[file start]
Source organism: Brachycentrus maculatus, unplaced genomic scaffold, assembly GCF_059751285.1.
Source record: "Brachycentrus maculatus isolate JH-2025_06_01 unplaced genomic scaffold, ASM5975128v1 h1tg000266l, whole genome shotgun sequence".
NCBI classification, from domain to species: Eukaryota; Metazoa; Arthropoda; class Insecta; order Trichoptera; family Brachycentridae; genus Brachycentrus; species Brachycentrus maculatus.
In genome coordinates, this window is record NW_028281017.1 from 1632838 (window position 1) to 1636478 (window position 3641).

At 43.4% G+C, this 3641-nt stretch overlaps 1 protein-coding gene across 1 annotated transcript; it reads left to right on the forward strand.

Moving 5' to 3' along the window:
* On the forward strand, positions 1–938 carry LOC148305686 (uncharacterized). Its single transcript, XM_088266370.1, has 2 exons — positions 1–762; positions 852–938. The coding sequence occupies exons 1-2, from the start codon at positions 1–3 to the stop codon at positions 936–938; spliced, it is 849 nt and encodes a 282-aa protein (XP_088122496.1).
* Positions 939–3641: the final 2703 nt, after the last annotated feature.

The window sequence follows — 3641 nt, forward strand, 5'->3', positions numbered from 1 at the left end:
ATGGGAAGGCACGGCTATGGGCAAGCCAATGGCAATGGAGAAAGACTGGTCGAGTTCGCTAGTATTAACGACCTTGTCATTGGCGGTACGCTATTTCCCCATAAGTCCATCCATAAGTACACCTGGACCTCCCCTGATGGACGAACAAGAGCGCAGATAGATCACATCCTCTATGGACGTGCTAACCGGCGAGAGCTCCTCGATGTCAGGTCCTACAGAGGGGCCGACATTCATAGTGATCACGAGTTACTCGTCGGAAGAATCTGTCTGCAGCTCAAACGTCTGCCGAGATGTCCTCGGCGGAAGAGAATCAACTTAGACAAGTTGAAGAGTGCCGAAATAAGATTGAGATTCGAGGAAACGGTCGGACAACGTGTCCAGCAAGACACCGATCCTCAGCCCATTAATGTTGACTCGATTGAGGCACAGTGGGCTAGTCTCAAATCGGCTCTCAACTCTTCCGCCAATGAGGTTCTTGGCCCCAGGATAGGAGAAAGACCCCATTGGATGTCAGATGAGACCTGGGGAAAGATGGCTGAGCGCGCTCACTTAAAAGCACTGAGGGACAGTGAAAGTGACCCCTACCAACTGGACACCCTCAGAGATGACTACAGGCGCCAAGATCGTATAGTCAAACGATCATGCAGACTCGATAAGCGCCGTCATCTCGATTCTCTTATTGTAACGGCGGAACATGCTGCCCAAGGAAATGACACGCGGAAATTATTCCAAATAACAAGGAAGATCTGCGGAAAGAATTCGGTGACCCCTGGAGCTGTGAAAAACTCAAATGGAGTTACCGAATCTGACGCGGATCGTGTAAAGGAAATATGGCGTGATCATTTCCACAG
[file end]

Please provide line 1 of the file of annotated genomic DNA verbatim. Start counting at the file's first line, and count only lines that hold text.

Source organism: Brachycentrus maculatus, unplaced genomic scaffold, assembly GCF_059751285.1.